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What is bilateral infantile polycystic kidney disease?

Q: My friend is pregnant and is due anytime now. When she was 8 months pregnant, the doctor had taken a scan and then advised her to go for an MRI scan. Her MRI Scan result shows that the foetus has Bilateral infantile polycystic kidney disease. How dangerous is this disease? What are the symptoms? How does it occur in an unborn baby? Now she has been admitted to the hospital for bedrest as she has high BP (140/90). This is her second baby. Her first delivery was a normal delivery. Does high BP mean that she has to undergo C-section?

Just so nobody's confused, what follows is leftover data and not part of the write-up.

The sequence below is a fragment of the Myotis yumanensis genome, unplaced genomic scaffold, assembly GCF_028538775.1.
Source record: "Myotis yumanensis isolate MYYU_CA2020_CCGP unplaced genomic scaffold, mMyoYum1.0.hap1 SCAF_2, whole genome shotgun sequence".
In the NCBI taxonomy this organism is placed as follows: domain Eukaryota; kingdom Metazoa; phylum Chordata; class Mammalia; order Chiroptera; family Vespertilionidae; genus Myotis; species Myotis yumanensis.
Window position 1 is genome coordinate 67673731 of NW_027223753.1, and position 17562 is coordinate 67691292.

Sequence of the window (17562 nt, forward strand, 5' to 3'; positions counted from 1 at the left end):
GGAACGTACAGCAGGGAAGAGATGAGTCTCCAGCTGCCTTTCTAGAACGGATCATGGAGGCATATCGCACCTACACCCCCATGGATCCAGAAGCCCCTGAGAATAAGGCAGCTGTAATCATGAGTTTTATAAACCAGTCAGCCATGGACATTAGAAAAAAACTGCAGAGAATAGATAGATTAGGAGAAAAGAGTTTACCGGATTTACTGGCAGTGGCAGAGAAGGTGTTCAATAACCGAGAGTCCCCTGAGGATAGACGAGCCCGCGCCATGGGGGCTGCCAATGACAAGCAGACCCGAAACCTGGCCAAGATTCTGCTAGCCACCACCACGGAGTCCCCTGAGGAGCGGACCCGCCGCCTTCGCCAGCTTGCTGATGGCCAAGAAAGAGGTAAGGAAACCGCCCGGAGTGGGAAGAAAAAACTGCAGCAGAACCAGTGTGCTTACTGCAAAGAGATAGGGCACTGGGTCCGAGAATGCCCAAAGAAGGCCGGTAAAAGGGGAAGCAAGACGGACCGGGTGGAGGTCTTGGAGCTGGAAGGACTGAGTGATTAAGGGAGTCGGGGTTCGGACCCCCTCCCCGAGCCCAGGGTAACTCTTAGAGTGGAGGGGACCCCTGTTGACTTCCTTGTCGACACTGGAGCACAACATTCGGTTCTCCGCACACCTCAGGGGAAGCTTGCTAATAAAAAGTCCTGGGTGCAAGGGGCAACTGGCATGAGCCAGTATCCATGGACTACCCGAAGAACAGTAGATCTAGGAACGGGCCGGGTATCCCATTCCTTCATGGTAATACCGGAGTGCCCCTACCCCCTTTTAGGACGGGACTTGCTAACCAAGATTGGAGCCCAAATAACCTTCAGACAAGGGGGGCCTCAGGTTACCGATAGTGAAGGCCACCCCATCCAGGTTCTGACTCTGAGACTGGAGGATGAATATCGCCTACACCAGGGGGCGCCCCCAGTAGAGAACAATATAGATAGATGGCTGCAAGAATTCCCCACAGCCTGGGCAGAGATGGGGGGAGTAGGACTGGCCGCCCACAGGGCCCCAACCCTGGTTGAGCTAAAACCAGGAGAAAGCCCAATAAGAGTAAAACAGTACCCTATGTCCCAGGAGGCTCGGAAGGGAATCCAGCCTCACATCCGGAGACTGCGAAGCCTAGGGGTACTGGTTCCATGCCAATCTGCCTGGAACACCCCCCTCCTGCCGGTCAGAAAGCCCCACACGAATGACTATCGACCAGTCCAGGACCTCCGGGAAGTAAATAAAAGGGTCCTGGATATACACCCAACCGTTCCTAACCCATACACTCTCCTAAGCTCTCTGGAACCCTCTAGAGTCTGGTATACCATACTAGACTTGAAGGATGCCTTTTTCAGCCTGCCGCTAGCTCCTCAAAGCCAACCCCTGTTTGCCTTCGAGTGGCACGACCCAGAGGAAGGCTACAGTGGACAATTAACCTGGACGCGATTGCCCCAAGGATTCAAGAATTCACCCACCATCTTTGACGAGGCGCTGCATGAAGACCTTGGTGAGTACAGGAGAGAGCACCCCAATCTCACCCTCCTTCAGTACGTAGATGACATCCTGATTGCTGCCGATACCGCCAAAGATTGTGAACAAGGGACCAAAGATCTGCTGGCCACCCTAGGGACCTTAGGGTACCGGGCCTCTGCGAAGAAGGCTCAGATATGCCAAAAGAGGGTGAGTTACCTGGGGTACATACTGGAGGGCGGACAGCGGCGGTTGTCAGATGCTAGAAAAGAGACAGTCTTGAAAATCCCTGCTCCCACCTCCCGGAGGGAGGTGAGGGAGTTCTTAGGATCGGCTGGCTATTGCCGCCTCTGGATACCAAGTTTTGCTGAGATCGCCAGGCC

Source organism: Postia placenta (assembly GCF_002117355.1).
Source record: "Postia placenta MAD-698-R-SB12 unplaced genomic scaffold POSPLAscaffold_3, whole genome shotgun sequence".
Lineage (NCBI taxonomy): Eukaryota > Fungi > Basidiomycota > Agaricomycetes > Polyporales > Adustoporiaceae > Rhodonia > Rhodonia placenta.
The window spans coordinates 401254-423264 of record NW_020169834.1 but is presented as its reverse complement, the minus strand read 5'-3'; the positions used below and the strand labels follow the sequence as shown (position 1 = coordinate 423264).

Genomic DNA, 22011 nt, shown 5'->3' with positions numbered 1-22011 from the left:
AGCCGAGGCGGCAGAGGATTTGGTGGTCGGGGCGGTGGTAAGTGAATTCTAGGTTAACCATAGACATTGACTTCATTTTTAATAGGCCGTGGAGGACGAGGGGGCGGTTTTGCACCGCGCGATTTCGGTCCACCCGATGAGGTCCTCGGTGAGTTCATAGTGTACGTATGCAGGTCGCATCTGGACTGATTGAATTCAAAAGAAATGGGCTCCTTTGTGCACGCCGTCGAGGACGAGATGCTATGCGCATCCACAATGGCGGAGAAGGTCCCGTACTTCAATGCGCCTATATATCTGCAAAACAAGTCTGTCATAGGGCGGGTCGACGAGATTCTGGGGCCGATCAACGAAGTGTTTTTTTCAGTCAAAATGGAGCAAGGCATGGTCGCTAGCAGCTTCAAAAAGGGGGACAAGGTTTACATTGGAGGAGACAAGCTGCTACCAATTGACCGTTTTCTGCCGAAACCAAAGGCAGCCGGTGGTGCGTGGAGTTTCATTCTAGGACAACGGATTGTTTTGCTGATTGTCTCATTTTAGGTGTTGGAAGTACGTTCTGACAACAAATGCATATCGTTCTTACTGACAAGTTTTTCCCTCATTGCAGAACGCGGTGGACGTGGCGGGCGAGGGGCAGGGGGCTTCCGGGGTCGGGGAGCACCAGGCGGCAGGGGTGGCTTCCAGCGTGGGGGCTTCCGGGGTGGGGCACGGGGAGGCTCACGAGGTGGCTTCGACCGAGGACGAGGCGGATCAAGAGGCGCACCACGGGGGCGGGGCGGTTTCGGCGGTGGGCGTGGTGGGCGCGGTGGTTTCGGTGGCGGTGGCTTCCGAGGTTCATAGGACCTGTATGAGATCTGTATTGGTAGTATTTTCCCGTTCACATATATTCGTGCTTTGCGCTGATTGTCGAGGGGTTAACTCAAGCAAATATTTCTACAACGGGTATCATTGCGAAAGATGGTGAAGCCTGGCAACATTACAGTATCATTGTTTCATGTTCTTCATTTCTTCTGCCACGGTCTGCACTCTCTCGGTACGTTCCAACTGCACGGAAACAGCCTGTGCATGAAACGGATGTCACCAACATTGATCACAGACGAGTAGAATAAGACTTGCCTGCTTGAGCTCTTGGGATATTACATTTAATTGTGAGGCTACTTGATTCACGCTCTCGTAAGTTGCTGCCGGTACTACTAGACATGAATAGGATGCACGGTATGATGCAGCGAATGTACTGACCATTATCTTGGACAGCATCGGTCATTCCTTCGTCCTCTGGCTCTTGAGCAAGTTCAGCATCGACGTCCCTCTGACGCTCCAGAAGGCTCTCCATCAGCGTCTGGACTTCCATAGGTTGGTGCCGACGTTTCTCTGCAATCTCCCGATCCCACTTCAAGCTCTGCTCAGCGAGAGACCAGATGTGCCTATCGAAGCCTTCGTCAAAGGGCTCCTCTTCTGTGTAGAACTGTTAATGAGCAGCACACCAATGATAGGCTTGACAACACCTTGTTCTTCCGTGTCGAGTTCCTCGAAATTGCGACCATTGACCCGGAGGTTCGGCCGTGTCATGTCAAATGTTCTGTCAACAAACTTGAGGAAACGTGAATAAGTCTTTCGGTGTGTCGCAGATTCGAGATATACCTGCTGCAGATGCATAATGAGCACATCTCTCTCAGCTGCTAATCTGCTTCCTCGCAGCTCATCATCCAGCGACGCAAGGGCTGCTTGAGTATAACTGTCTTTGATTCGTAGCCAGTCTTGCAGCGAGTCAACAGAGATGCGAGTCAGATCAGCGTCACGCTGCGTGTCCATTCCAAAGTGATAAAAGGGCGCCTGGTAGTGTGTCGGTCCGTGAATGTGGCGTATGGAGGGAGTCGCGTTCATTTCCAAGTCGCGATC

A:Infantile polycystic kidney disease (AKA: Autosomal Recessive Polycystic Kidney Disease or ARPKD) is a rare disease of infants or neonates whose incidence is estimated to be from 1:10,000 to 1:40,000. This is a genetic disorder inherited as a recessive condition, i.e. two copies of the mistaken gene are required to cause the problems; having just one mistaken copy makes you a carrier and is usually asymptomatic. Thus both parents have to be carriers, and any brother or sister of an affected child has a 1:4 chance of having it. Both parents are carriers without symptoms or signs. ARPKD is characterized by presence of small cysts on the tubules of the kidney. The greater number of tubules involved, the more likelihood of kidney damage. The liver is often affected which may mean a transplant of both organs may be needed. Fetuses with ARPKD and severe impairment of renal function have decreased fetal urine output and oligohydramnios. The main complication in new born babies is pulmonary (lung) distress. Mechanical ventilation may be needed. Many of these infants may die from pulmonary complications shortly after birth. The rate at which kidney function is lost varies widely, but the majority of babies who survive the first month of life do not develop severe kidney failure until later childhood or adolescence. In those with less severe disease who survive the neonatal period, renal insufficiency or end-stage renal failure may develop. However, the age at which this occurs is variable and depends on the degree of involvement. However, if baby survives beyond infancy, transplantation of kidney and/or liver may perhaps be the best treatment option. As far as high blood pressure in mother is concerned, she perhaps has Pregnancy Induced hypertension (PIH) and has been appropriately advised bed rest. Unless she was hypertensive prior to this pregnancy, her BP is expected to return normal levels following the completion of pregnancy. Since she is close to term and can deliver anytime, she may not have to undergo C-section unless there are other indications for this surgery. The couple should undergo appropriate genetic counselling before they plan their next pregnancy and expectant mother should be advised of high risk of PIH during subsequent pregnancies.


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